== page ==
The most amazing new show of the fall season isn’t on a television network or streaming service. It's on an app (or should I say it is an app?) and is the most exciting program of its kind since Who Wants to Be a Millionaire, a game-changer at the time of its premiere on ABC in August, 1999. HQ, as this little gem is known, is the brainchild of Vine creators Rus Yusupov and Colin Kroll (download it here). Unfortunately the current version only works on iPhones, but it should be available on Android any time now.
HQ is a rapid-fire trivia show that is presented live on the app twice daily at 3 p.m. ET and 9 p.m. ET. It has a host (the hugely energetic Scott Rogowsky, pictured top left) and actual cash rewards for those who make it through the 12 multiple-choice questions that come flying fast and furious onto one’s screen during each telecast. I’m referring to the presentations of this show as telecasts, because I see this as yet another extension of television – one that will likely have sponsors flocking to it and competitors developing shows similar to it once it spreads like wildfire, or goes viral if you prefer, which it will most likely do. I can’t imagine why it wouldn’t.
I was introduced to HQ earlier this week by a dinner companion in Atlanta. Download the app, he told everyone at the table with great urgency. That was around 8:30 p.m. Shortly thereafter, those of us who had followed his orders received on-screen notifications that the Sunday night edition was about to begin. (Those notifications come in twice a day, disrupting whatever is going on and reminding interested parties that the game is about to begin.)
What followed was the most enjoyable few minutes of the evening. Everyone at the table played as one collective contestant opposite more than 30,000 other players. The game wasn’t half over when all but a few hundred remained, including all of us at the table, participating as a single hive. Alas, we were bounced before the end.
One thing that makes HQ so exciting to play is that it seems to be Google-proof. Each question appears, along with three possible answers, but players have only about ten seconds to touch the answer they believe to be correct. If they don’t move fast enough, they are bounced. The same thing happens if they touch the wrong answer. There simply isn’t enough time to Google in search of the correct answers (and that wouldn't be fun, anyway). Players either know them or they don’t. Or they are good guessers. HQ keeps everyone honest.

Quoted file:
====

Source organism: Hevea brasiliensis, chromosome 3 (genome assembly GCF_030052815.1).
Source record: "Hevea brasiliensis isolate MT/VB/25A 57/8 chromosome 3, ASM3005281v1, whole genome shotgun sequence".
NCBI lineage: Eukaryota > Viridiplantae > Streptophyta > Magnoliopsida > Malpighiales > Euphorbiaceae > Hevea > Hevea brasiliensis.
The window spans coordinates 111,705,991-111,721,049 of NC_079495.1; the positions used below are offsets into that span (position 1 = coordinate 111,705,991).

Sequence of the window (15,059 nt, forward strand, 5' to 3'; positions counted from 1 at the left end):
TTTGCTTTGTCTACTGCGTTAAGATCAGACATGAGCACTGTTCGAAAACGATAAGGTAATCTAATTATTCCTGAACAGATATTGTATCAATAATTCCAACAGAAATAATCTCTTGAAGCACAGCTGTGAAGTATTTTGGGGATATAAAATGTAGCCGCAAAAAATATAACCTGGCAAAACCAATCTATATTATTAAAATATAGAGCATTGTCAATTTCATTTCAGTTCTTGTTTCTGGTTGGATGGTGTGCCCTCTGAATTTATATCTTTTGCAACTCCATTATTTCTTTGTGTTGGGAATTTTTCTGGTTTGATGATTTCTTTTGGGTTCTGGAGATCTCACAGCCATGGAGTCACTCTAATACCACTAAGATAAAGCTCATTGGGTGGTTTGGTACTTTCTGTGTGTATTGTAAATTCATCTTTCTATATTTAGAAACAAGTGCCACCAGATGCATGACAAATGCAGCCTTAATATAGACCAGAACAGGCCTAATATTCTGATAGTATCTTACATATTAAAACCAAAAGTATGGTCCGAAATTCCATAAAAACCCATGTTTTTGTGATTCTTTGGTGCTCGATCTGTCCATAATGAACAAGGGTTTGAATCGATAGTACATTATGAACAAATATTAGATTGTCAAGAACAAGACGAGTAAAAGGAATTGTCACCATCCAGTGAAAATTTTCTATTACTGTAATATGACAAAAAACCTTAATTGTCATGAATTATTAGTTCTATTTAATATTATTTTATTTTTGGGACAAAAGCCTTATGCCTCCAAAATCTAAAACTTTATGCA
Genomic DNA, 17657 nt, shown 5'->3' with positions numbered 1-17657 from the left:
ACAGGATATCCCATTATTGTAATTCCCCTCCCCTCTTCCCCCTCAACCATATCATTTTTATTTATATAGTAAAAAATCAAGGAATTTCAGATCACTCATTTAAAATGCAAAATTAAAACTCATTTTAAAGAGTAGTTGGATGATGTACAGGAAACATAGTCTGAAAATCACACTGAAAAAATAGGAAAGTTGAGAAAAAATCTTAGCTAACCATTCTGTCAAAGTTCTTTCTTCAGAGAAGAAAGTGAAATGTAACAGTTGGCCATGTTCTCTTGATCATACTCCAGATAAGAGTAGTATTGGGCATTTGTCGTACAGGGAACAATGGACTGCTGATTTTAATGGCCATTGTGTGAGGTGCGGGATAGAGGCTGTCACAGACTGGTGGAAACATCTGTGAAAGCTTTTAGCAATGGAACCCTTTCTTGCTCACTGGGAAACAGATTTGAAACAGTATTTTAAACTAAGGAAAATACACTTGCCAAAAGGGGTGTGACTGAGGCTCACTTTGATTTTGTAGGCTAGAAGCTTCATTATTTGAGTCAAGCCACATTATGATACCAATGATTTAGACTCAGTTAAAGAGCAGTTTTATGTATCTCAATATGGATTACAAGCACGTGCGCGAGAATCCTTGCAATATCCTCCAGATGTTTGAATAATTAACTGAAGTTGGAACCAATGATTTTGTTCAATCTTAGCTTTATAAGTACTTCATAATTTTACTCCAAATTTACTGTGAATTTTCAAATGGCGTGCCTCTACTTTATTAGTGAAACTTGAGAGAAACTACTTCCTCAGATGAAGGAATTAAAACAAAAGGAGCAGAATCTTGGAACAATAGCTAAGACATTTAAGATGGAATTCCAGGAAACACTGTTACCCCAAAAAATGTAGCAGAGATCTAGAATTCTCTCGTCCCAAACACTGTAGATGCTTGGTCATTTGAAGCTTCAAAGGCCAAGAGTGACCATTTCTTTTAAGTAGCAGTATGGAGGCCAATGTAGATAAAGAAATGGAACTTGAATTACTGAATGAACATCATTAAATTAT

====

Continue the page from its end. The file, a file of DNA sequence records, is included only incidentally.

Even when bounced, players can continue to watch to see who wins. It’s usually just a handful of people. Throughout, the players names and, should they choose, comments fly up from the bottom of the screen in blink-and-you'll-miss-them fashion. I wish the comments moved slower and were easier to read, as some of them are quite clever and provide a secondary level of entertainment on their own.
I’m not into mobile gaming, so I can’t say with any real assurance that HQ is wholly unlike anything else out there. But the young and phone-obsessed people of my acquaintance seem to think it’s pretty special. And during my stay in Atlanta, when we played the game a second night in another restaurant, people around us took notice, including the waiters, and downloaded the app themselves. That’s anecdotal, but the responses certainly felt authentic. I know I’m hooked, at least for now.
I also feel that HQ is the start of something big. A real-time game show custom made for a quick hit of stimulating entertainment that can be enjoyed alone or with others, and always with thousands of other players, wherever they may be. It will be a hit at parties, in bars and even at corporate events. It will likely also be huge in offices; in fact, I think it will be better than a cup of coffee or a candy bar as a mid-afternoon picker-upper. I imagine it is going to interfere with a few classes or after-school activities, as well.
And so it is that anyone reading this will now start to notice people suddenly focusing on their phones around 3 p.m. ET and 9 p.m. ET, tapping them once a minute or so, and then displaying a reaction of some kind – if they aren’t too busy playing the game themselves.
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